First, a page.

Through the First Antarctic Night, 1898-1899. A Narrative of the Voyage of the 'Belgica' among Newly Discovered Lands and over an Unknown Sea about the South Pole
London, Heinemann, 1900.
Octavo, xxiv, 478,  (blank) pages with 19 illustrations and 4 maps plus 72 pages of plates and 4 full-page colour plates with tissue-guards. One of the maps (at page 458), and the small illustration on page 295 ('A Helpless Ship in a Hopeless Sea of Ice') do not appear in the list of illustrations; the plate listed as facing page 389 ('A Penguin's Friend') is in fact a small tailpiece on that page.
White-pictorial blue-grey cloth lightly sunned on the spine and near the rear hinge; rear cover very lightly scuffed; moderate offsetting to the endpapers; essentially a fine copy, uncut and (in a few instances) unopened.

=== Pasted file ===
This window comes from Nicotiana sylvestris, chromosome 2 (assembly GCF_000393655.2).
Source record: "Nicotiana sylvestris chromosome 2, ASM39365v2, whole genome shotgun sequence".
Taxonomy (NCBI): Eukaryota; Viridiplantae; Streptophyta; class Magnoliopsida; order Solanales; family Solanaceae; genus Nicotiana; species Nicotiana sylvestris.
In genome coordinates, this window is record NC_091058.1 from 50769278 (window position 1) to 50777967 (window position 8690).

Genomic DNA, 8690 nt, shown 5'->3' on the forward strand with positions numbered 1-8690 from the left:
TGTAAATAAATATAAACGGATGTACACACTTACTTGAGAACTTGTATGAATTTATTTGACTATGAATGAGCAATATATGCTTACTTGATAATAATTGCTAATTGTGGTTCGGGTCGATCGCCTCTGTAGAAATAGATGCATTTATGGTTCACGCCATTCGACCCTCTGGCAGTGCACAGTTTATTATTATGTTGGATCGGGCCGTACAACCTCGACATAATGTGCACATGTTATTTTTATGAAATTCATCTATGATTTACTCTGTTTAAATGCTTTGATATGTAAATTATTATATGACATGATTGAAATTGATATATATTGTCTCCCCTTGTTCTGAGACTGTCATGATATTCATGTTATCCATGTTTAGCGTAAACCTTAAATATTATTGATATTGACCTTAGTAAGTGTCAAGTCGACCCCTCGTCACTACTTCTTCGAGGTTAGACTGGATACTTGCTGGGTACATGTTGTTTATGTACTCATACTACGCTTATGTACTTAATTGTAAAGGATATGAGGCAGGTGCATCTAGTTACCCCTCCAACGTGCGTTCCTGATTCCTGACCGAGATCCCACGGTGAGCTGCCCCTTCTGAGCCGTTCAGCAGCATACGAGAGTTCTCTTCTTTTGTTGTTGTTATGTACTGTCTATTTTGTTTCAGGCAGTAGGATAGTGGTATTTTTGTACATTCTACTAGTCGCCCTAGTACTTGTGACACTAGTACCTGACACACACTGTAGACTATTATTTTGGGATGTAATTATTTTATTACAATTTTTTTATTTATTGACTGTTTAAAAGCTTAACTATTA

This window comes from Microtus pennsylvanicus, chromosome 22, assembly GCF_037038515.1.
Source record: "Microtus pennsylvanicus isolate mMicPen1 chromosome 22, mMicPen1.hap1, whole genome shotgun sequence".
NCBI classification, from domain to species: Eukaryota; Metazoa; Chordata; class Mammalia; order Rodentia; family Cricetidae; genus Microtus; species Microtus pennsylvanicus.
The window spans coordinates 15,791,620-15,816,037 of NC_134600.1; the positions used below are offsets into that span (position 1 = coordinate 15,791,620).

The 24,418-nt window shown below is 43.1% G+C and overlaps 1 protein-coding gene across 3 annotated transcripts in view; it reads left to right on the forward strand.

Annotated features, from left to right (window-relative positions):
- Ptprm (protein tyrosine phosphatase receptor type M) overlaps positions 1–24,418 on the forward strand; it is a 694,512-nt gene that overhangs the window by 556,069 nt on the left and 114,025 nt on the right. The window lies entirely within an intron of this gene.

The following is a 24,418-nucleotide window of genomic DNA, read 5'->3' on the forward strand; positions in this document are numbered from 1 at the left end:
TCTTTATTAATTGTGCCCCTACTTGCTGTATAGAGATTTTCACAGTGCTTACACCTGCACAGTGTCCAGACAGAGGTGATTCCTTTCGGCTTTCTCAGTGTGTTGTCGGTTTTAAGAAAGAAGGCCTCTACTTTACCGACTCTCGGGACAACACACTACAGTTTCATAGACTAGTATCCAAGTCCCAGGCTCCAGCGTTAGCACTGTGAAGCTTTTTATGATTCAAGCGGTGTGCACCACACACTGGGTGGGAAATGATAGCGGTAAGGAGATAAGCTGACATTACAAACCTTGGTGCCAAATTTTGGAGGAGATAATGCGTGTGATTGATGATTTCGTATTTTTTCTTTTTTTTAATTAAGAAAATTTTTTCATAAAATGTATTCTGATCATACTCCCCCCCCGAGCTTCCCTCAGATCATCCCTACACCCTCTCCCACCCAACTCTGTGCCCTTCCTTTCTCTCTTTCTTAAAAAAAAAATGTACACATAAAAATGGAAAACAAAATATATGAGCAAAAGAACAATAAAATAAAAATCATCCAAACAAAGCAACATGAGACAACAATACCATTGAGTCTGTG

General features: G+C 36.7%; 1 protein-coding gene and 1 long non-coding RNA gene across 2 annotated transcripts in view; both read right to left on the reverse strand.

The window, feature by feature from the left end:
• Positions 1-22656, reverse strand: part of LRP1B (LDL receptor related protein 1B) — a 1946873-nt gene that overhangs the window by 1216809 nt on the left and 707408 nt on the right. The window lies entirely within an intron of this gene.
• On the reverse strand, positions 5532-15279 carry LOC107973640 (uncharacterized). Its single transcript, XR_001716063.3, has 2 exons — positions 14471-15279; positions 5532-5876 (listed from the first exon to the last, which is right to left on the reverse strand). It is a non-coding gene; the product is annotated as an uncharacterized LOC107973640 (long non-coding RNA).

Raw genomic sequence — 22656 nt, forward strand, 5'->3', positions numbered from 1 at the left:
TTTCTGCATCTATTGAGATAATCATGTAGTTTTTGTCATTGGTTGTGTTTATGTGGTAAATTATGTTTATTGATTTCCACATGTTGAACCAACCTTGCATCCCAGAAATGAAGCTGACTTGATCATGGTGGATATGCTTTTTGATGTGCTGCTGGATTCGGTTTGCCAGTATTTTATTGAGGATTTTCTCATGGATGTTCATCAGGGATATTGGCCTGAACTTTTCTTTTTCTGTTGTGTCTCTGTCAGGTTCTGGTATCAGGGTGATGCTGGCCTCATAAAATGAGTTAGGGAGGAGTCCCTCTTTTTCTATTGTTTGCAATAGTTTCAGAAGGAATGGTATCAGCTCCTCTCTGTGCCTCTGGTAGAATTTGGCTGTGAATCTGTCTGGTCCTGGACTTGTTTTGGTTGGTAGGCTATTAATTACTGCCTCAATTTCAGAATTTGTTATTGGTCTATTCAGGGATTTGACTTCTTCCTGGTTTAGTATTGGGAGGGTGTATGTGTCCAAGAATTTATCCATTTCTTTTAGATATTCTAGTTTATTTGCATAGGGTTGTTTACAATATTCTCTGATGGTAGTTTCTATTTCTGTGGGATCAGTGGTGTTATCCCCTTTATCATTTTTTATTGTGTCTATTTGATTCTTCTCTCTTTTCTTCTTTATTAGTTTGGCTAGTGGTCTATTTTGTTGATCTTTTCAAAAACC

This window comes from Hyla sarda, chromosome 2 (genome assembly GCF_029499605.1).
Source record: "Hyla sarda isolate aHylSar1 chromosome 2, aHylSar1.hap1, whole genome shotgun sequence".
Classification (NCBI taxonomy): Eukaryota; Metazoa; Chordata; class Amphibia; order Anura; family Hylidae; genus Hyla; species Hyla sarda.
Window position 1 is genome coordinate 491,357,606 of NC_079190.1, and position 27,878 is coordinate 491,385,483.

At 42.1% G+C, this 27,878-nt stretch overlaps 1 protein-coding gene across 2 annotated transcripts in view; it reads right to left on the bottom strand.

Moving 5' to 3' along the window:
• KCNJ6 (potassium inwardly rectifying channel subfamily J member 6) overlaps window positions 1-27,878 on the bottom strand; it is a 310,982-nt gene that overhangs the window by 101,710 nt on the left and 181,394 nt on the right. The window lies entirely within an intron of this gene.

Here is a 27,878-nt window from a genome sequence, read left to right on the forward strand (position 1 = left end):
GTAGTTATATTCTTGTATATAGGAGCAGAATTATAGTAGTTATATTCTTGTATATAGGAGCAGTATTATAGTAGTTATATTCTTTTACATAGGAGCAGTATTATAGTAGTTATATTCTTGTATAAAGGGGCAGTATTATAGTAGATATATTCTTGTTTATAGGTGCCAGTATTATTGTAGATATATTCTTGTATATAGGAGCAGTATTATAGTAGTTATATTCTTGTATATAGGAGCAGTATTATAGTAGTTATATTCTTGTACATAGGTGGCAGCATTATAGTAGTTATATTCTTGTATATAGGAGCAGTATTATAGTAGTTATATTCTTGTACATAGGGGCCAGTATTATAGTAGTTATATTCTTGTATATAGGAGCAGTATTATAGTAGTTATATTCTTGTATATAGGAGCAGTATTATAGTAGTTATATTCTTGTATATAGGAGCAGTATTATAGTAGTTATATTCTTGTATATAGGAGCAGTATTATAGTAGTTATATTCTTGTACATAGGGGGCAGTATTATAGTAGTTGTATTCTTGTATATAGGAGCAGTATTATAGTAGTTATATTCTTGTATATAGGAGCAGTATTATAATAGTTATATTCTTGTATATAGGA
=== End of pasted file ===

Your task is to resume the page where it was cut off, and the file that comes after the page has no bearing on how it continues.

Frederick Cook, an American physician, was 'surgeon and anthropologist' on Adrien de Gerlache's Belgian Antarctic Expedition, 1897-99 (the first one to spend a winter there, with the ship 'Belgica' trapped in ice). Cook's 'narrative is certainly one of the finest and most interesting from any Antarctic expedition. Until the voyage of the 'Belgica', Antarctic expeditions took place during the summer quarter, when conditions are their most favorable ... Cook captured the mood ... of mankind's first entry into a south polar winter beyond the Antarctic circle.... the present volume constitutes the first freestanding publication to contain an extensive photographic representation of Antarctic subjects' (Rosove). Cook was later discredited for (among other things) his claims to have been the first to reach the North Pole. Renard 359; Rosove 76.A3a (with a few variations to both of them, as noted above).